Before 1945 in the UK, this quote certainly rang true. For many Britons, they were at the mercy of landlords. Without owning any, or much, private property themselves, they were at the mercy of landowners and employers for their own survival.
The extent of the consequences of inequalities in private property stopped ringing true afterwards due to two reasons. The first was in the post war consensus a lot of land was nationalised and turned into council housing which allowed many who initially didn’t own land to get access to land. The rise of social democracy as the political consensus in Britain meant that the necessities of life were spread more evenly among the population as a whole. This though was backed by a large state influence in the economy, when capitalism firmly changed from the one Proudhon had envisaged when he was alive.
The second reason was that Thatcher in the 1980s encouraged the policy of household democracy, in which council homes were sold to the public making the public the sole owner of their home. This reform made ownership of private property more egalitarian than before the second war. However, this reform did not prove Proudhon’s quote wrong despite the expansion of private property in the economy.Poverty level grew heavily in the 1980s. This was linked particularly by those who did not benefit from the expansion of private property, either because they didn’t own a house or they had a job in an industry that the market felt inefficient.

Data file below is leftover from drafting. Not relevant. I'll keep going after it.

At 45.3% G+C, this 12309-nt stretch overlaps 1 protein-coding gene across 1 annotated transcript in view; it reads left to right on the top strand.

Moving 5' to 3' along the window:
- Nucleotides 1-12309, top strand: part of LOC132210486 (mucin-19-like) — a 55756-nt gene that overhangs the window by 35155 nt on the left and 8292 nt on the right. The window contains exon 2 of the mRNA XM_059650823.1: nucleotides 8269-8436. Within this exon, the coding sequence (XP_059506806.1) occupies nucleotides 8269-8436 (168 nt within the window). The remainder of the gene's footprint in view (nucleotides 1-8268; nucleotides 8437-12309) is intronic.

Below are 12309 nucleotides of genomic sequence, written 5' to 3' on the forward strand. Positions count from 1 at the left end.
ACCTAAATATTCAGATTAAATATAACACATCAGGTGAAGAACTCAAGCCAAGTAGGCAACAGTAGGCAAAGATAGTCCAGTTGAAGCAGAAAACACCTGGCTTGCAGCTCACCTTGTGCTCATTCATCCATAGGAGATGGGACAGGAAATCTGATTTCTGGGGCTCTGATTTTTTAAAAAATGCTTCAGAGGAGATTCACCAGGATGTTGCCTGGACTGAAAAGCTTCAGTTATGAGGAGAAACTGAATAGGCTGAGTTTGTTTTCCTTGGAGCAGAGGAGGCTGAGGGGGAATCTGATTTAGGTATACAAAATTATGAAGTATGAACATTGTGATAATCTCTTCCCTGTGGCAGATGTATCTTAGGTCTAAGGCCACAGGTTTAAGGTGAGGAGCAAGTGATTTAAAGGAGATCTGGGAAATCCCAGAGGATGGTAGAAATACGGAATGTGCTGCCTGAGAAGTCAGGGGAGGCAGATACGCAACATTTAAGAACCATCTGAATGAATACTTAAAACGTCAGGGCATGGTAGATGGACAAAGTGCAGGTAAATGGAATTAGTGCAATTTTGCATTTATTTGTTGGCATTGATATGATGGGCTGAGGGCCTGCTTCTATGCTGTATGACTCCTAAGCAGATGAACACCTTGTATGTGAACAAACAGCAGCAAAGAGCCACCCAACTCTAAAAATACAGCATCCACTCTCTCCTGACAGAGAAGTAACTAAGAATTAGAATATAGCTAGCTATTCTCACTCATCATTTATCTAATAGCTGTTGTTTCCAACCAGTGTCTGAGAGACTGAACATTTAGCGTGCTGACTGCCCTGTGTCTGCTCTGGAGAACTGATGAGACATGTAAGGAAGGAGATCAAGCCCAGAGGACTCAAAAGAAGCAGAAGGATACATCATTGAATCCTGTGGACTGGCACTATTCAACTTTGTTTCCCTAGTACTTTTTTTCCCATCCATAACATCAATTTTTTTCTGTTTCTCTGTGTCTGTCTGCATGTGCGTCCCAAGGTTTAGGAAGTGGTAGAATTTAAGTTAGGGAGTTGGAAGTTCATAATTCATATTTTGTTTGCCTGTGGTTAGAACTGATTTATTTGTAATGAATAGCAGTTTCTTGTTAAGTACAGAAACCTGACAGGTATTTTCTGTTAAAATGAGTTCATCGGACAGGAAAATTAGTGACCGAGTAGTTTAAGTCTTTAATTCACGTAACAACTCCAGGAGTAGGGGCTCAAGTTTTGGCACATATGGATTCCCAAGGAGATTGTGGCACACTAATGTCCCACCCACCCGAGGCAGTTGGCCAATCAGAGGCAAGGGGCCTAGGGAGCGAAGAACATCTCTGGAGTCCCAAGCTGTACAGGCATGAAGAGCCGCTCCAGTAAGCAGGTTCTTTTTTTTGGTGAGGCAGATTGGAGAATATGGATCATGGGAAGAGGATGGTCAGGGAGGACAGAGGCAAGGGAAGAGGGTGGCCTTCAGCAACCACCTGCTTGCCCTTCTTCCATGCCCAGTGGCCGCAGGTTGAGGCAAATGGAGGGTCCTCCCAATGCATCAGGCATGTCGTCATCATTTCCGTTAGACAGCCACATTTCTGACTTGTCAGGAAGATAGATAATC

The trend though seems to be firmly in favour of the conditions that this quote refers to coming back. The price of housing is already ridiculously expensive and will only get more so in the next few decades. Many on low incomes are renting under conditions beneficial to the landlord rather than the tenant, primarily due to the way tenancy laws operate in the UK. The number of people homeless is on the rise, discrimination against the homeless is on the rise. Lots of housing is wasted away by nobody using it. Ensuring that the homeless stay homeless despite land being available or them to use.
Ultimately, state intervention has mitigated the effects of unequal distributions of private property to hide the already existing consequences, as described by Proudhon, from the public. The system is unjust, but why it is unjust is not clear to see for all. So far Mutualists and Georgists have managed to find out what is unjust, they just haven’t been able to popularise it.